Toast and Jam

March 23, 2012

I started waking up at 5am but was so exhausted I couldn't move.
Tim woke up around 6am singing "Mr. Roboto bring me some nachos."
We opted to try breakfast at one of the three restaurants in our swanky business hotel but the only vegan options were toast, salad, coffee, and kiwi.  I think it cost 100,000,000 yen.  Tokyo is expensive.

My fatal flaw. My Achilles heel. 
When I travel, I pretty much can't stop being hungry. And when it hits, it hits hard. And I need food now. Right now. Which is almost always problematic. Vegan food on the spot in countries where nothing is labeled in English and everything looks like it came from the deepest depths of the ocean is not an easy find. So here I am at the National Museum, in desperate need of food with only an apple to curb the pangs (did you ever notice that eating apples when you are hungry makes you hungrier?). What to do? I left Tim to hunt for food.  The main cafe looked like they didn't have anything suitable for my needs and since the women behind the counter didn't speak English, I sat at a table and sulked.  I then noticed a long chain of vending machines (Japan LOVES vending machines) and went to scout it out.  Still nothing I could understand so I bought a hot tea.  Well, I bought a cold tea, but not on purpose.  

I put on a smile and walked around the Museum to find Tim.  And then walked around again, and up, and down, and completely around.  Where did he go? I sat on a bench in a tiny vestibule with large glass doors looking out onto the garden.  The walls were clad in metallic tones that complimented the gray sky and the tinniness of falling rain.
Tim was finally hungry too and we sought out a well known vegan ramen restaurant, T's Tan Tan, located in the heart of Tokyo Station.  Tokyo Station is a city within a city; world within a world; boundless, endless, and completely flooded with people.  As our history here has already shown, we walked in circles trying to find the restaurant before giving up.  The woman at a help kiosk spoke enough English to understand "T's Tan Tan," whipped out a map and drew us a path.  We found the restaurant, a bright sign in English at the entrance and a menu completely in Japanese.  What could have been a complicated interaction proceeded smoothly, thanks to the generous use of pictures in menus. Since everything was vegan, we just pointed and were served.  The ramen was amazing (twirl and slurp), as was the pudding, and the fake chicken tofu gluten nugget things.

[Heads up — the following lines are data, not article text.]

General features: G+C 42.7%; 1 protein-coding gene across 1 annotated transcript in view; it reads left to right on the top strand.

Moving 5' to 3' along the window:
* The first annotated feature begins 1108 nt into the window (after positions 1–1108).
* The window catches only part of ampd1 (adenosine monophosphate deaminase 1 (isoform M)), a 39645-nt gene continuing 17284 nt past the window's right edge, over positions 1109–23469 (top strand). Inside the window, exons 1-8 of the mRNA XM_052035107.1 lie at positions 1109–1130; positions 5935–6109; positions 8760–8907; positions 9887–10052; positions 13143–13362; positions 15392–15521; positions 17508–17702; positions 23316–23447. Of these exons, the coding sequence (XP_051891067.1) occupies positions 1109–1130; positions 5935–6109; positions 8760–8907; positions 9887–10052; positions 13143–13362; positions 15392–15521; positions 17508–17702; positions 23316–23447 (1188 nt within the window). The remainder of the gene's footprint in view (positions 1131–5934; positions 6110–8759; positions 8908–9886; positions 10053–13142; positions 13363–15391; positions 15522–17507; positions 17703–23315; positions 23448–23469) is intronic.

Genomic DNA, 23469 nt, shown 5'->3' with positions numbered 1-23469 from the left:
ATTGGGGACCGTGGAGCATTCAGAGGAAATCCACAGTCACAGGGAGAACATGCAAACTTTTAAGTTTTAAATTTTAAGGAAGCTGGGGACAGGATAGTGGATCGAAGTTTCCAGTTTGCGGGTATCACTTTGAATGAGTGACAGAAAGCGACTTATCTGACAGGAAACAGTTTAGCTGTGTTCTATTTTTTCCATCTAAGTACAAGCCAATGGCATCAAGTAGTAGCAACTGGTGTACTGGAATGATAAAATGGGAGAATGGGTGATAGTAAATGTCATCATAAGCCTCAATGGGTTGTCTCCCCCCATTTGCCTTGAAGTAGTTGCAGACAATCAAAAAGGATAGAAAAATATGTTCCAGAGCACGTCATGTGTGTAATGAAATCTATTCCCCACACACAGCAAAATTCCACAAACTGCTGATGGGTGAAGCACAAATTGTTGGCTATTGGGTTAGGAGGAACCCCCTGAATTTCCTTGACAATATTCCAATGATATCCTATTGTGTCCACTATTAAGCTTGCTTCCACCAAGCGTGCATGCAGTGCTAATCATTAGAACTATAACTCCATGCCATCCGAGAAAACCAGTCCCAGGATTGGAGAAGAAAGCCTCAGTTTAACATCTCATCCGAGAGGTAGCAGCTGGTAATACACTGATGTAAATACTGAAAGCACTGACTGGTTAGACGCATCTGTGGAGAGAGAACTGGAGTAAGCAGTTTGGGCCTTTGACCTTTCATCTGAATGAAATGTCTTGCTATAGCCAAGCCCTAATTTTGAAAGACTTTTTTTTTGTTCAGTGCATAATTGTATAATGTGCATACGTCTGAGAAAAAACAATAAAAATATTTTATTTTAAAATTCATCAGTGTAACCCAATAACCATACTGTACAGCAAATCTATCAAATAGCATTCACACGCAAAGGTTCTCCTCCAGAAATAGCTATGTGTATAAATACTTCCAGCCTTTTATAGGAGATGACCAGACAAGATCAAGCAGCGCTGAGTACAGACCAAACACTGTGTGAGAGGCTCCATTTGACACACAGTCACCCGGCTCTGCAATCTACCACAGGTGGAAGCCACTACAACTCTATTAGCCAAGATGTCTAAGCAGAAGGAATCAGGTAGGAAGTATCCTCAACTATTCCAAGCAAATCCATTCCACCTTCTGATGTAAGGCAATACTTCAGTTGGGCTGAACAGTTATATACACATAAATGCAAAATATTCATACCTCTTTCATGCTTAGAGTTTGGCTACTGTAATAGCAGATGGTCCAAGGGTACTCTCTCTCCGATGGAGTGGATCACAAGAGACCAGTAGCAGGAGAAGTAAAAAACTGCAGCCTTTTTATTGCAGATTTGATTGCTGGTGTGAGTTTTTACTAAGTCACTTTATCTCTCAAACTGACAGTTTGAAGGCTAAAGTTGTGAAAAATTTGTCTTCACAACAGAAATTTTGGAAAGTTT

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Everyone (minus Ashley) arrived that night and we shared our war stories of time travel exhaustion.  Tim, Al, and I went to get dinner at the Vegan Healing Cafe in Shibuya.  The website said it was open until 9pm with last orders at 8pm. After getting lost for awhile (the map on their website was wrong, really, it wasn't our fault) we got there at 8:01. Closed. We stood in the rain and laughed. We didn't map out another restaurant before we left the hotel and I didn't bring the paper city map. Al suggested that we ask the guy cleaning up inside if there is another vegan restaurant around.  I hadn't even noticed anyone inside and before I could weigh in on the question, Al knocked on the the window.  The guy opened the door and Tim tried to ask if he knew of another vegan restaurant in the neighborhood. The man didn't speak any English and Tim does all sorts of wild gesturing. The man smiled, said "ok ok ok" and motioned us inside.  He scrambled to set up a table as we awkwardly approached the chairs, uncertain if we should ruin his evening for the sake of our grumbling bellies.

I genuinely think he thought Tim was pleading with him to let us out of the rain.  But we ate fried soy meat and dal curry, and as much as I wanted to, Tim told me I wasn't allowed to ask for dessert. Boo. 
On our way back to the hotel, we walked through Shibuya Crossing, the busiest place in Tokyo? Japan? The Universe?  Based on a tip from the Lonely Planet Guide, we went to the second floor of the Starbucks in a building overlooking the intersection and watched colorful orbs of umbrellas fly across the street.







shibuya crossing